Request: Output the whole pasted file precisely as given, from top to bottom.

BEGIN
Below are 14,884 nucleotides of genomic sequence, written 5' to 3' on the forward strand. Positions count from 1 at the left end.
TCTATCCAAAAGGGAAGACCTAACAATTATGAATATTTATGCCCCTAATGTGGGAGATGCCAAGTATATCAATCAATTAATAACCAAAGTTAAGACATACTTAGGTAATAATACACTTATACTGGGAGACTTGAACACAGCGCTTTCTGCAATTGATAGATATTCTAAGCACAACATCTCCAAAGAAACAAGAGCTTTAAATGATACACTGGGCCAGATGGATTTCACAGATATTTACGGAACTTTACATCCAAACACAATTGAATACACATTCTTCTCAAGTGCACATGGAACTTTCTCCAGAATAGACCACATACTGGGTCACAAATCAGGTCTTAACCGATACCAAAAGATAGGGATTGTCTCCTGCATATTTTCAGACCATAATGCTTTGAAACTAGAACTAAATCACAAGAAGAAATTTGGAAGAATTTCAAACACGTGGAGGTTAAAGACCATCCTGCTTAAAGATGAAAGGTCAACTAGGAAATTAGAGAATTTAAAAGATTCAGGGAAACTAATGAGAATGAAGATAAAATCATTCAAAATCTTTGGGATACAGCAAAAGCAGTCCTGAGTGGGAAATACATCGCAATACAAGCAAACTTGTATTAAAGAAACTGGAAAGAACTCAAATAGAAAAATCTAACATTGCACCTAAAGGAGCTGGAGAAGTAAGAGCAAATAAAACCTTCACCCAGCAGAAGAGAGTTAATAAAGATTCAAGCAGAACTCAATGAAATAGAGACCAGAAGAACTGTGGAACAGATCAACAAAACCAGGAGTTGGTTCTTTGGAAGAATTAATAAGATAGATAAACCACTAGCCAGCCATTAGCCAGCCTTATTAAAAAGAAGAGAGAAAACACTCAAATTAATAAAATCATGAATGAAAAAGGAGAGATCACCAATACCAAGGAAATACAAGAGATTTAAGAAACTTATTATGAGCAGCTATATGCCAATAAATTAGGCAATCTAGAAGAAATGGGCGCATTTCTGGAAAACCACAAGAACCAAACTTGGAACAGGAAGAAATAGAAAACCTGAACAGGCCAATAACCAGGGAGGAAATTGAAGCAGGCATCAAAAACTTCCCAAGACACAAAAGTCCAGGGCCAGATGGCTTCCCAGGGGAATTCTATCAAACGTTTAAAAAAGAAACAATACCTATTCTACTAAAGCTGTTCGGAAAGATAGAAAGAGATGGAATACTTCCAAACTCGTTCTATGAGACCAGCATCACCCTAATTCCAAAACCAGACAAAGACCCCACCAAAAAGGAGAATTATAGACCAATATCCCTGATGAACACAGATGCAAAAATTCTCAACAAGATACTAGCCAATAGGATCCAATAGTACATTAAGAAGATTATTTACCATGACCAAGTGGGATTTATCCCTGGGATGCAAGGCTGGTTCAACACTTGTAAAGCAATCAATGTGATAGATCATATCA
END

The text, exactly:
Below are 14,884 nucleotides of genomic sequence, written 5' to 3' on the forward strand. Positions count from 1 at the left end.
TCTATCCAAAAGGGAAGACCTAACAATTATGAATATTTATGCCCCTAATGTGGGAGATGCCAAGTATATCAATCAATTAATAACCAAAGTTAAGACATACTTAGGTAATAATACACTTATACTGGGAGACTTGAACACAGCGCTTTCTGCAATTGATAGATATTCTAAGCACAACATCTCCAAAGAAACAAGAGCTTTAAATGATACACTGGGCCAGATGGATTTCACAGATATTTACGGAACTTTACATCCAAACACAATTGAATACACATTCTTCTCAAGTGCACATGGAACTTTCTCCAGAATAGACCACATACTGGGTCACAAATCAGGTCTTAACCGATACCAAAAGATAGGGATTGTCTCCTGCATATTTTCAGACCATAATGCTTTGAAACTAGAACTAAATCACAAGAAGAAATTTGGAAGAATTTCAAACACGTGGAGGTTAAAGACCATCCTGCTTAAAGATGAAAGGTCAACTAGGAAATTAGAGAATTTAAAAGATTCAGGGAAACTAATGAGAATGAAGATAAAATCATTCAAAATCTTTGGGATACAGCAAAAGCAGTCCTGAGTGGGAAATACATCGCAATACAAGCAAACTTGTATTAAAGAAACTGGAAAGAACTCAAATAGAAAAATCTAACATTGCACCTAAAGGAGCTGGAGAAGTAAGAGCAAATAAAACCTTCACCCAGCAGAAGAGAGTTAATAAAGATTCAAGCAGAACTCAATGAAATAGAGACCAGAAGAACTGTGGAACAGATCAACAAAACCAGGAGTTGGTTCTTTGGAAGAATTAATAAGATAGATAAACCACTAGCCAGCCATTAGCCAGCCTTATTAAAAAGAAGAGAGAAAACACTCAAATTAATAAAATCATGAATGAAAAAGGAGAGATCACCAATACCAAGGAAATACAAGAGATTTAAGAAACTTATTATGAGCAGCTATATGCCAATAAATTAGGCAATCTAGAAGAAATGGGCGCATTTCTGGAAAACCACAAGAACCAAACTTGGAACAGGAAGAAATAGAAAACCTGAACAGGCCAATAACCAGGGAGGAAATTGAAGCAGGCATCAAAAACTTCCCAAGACACAAAAGTCCAGGGCCAGATGGCTTCCCAGGGGAATTCTATCAAACGTTTAAAAAAGAAACAATACCTATTCTACTAAAGCTGTTCGGAAAGATAGAAAGAGATGGAATACTTCCAAACTCGTTCTATGAGACCAGCATCACCCTAATTCCAAAACCAGACAAAGACCCCACCAAAAAGGAGAATTATAGACCAATATCCCTGATGAACACAGATGCAAAAATTCTCAACAAGATACTAGCCAATAGGATCCAATAGTACATTAAGAAGATTATTTACCATGACCAAGTGGGATTTATCCCTGGGATGCAAGGCTGGTTCAACACTTGTAAAGCAATCAATGTGATAGATCATATCA